There’s so many new focused writing apps for the web this year, it’s hard to keep track of them all. But they almost all have one thing in common: they require you to use Markdown for formatting. You could just write in plain text, but if you want italics or bold text, or just want to add a list or a link, you’ll have to use Markdown. It’s not hard to use, per se, but not everyone loves typing extra characters for formatting. That’s why there’s still the tried and true rich text formatting like you’d see in Word, Pages, and even the Gmail editor. It’s just not something most focused writing apps use these days.
If you love rich text editing, and still love focused writing apps without all the clutter and nonsense, you’re in for a treat. The brand-new drft is just what you’ve been waiting for, and we’ve got exclusive invites for our readers.
Rich Text Writing Doesn’t Have to be Ugly
drft is everything you’d expect from a modern writing web app. It’s got a clean interface — one that’s reminiscent of a Windows 8 app in many ways, but could equally be mistaken for an iOS 7 app. There’s no toolbars, no clutter. Just a beautifully clean writing space with your words set in the beautiful Lato typeface. Aside from the toolbar at the top, there’s a faint autosave indicator to let you know how recently your writing has been backed up, and an equally faint word/character counter underneath three basic buttons: a night mode trigger to switch the UI to a dark scheme, as well as a save and delete button.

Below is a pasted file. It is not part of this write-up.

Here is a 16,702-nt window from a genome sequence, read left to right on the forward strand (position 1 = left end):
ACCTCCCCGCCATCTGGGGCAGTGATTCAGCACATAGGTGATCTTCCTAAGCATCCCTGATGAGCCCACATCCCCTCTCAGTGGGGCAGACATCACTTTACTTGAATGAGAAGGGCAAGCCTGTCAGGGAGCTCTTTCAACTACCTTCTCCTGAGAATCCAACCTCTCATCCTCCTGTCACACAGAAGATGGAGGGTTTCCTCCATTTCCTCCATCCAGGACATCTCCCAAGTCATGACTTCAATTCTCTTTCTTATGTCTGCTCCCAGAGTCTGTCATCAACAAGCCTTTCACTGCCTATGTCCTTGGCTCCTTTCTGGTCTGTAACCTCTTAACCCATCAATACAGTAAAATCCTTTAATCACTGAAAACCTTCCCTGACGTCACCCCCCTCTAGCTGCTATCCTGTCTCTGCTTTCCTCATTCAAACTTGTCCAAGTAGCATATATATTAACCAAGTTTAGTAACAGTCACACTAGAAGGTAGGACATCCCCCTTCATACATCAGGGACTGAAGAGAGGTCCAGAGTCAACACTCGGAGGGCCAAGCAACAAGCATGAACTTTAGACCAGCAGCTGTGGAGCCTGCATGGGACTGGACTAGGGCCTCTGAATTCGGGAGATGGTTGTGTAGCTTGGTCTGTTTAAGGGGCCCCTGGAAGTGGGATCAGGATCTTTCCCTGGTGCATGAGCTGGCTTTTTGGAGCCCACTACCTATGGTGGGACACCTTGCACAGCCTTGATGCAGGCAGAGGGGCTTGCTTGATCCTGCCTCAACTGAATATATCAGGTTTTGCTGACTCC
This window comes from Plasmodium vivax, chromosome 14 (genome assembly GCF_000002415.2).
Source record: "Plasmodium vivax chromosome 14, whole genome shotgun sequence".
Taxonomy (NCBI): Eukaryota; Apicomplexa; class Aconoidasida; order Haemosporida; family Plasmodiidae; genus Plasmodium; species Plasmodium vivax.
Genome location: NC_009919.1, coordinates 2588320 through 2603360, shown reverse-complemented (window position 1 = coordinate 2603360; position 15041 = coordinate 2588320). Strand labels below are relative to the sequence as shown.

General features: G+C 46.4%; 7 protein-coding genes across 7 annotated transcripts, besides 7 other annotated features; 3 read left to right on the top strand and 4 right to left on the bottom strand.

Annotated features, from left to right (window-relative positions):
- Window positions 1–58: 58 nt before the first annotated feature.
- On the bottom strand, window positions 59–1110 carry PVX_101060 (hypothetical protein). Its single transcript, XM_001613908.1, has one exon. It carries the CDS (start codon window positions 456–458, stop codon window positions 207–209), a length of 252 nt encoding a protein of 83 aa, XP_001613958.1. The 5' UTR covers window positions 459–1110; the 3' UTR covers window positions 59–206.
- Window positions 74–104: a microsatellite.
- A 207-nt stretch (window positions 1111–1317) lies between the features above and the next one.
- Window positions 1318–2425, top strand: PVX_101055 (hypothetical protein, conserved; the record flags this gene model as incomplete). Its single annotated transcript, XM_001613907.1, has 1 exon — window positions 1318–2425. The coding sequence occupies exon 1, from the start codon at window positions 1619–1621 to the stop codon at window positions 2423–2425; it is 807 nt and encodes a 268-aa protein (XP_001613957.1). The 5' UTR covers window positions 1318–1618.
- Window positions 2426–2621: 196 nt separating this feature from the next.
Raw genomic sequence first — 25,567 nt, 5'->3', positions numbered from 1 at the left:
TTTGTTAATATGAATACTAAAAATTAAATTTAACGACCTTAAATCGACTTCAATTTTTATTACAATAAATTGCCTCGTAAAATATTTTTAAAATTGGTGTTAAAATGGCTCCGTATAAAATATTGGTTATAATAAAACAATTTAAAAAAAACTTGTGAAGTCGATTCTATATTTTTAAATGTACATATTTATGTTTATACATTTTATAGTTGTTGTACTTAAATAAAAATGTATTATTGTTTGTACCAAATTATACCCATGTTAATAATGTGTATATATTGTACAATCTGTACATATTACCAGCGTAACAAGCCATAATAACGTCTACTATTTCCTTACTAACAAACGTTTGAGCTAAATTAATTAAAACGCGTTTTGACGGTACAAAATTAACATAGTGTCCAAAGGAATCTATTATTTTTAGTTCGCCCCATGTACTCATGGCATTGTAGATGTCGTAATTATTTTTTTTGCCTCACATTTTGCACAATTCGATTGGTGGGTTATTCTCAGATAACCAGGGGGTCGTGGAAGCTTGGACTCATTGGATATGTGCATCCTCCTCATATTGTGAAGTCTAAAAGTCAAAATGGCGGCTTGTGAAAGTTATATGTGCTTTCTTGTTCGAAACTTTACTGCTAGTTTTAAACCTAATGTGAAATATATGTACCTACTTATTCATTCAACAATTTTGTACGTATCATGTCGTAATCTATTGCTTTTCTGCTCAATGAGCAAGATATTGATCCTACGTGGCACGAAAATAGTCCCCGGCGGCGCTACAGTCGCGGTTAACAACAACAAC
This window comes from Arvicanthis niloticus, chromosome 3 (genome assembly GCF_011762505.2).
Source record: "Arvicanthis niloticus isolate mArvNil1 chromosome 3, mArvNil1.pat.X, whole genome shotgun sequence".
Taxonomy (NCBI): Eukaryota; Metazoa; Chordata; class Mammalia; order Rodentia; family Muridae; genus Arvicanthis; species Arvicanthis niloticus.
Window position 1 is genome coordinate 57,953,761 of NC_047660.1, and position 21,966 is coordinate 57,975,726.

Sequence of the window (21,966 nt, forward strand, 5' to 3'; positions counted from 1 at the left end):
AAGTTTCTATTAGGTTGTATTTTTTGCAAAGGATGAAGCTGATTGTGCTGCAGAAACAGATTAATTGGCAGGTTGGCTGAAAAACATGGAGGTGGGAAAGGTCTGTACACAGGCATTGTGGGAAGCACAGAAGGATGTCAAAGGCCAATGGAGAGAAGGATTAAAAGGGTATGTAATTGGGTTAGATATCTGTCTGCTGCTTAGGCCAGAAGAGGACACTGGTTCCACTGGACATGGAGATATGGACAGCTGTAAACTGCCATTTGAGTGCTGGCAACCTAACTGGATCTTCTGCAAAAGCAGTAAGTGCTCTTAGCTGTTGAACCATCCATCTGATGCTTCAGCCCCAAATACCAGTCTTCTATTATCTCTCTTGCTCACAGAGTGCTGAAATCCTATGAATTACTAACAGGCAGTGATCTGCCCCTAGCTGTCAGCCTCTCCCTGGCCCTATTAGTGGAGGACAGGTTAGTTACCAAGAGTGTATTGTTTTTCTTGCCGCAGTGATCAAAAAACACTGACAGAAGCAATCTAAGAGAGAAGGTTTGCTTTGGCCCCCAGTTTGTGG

And then, there’s the text formatting. Select the text you want to format, and you’ll see a Byword-style popover that lets add bold or italics formatting, set text as an H1 or H2 title or a quote, or add a link. Alternately, you could just use standard keyboard shortcuts to add formatting as you’d expect. Then, you’ll be able to add outlines just by typing a dash or a number followed by a period, and the list will continue automatically until you hit return twice. It’s the simple and easy rich text formatting you’d expect.
Then, there’s a library of everything you’ve written under the Saved link in the header, where you can reopen anything you’ve written or share it with a unique URL. That gives you an easy and basic way to publish formatted text online, without having to use any markup — HTML or markdown. There’s also settings to pick an editor UI color — again, Windows 8 style — and that’s it.
It’s not much, but that’s the point. It’s a focused writing app for everyone who likes rich text formatting, and that’s something the web’s been missing.
Go Try it Out!
If all the Markdown powered writing apps we’ve featured this year haven’t appealed to you, but you’ve still wanted a simpler writing app, drft is the app for you. It’s beautifully clean, works surprisingly nicely, and makes it easy to save and share basic notes online without hassle — and without Markdown. It’s not full-featured yet: there’s no search across documents, and no options to download your notes or sync them, say, to Dropbox or Evernote. We’d hope to see extras like that added soon, but for now, it’s the simplest rich text notes app on the web. And that’s quite a nice thing to have.
drft is invite-only for now, but we’ve got invites for our AppStorm readers. Just signup for drft at http://drft.it/s/appstorm, and you can get your own free account today and start doing your rich text writing online.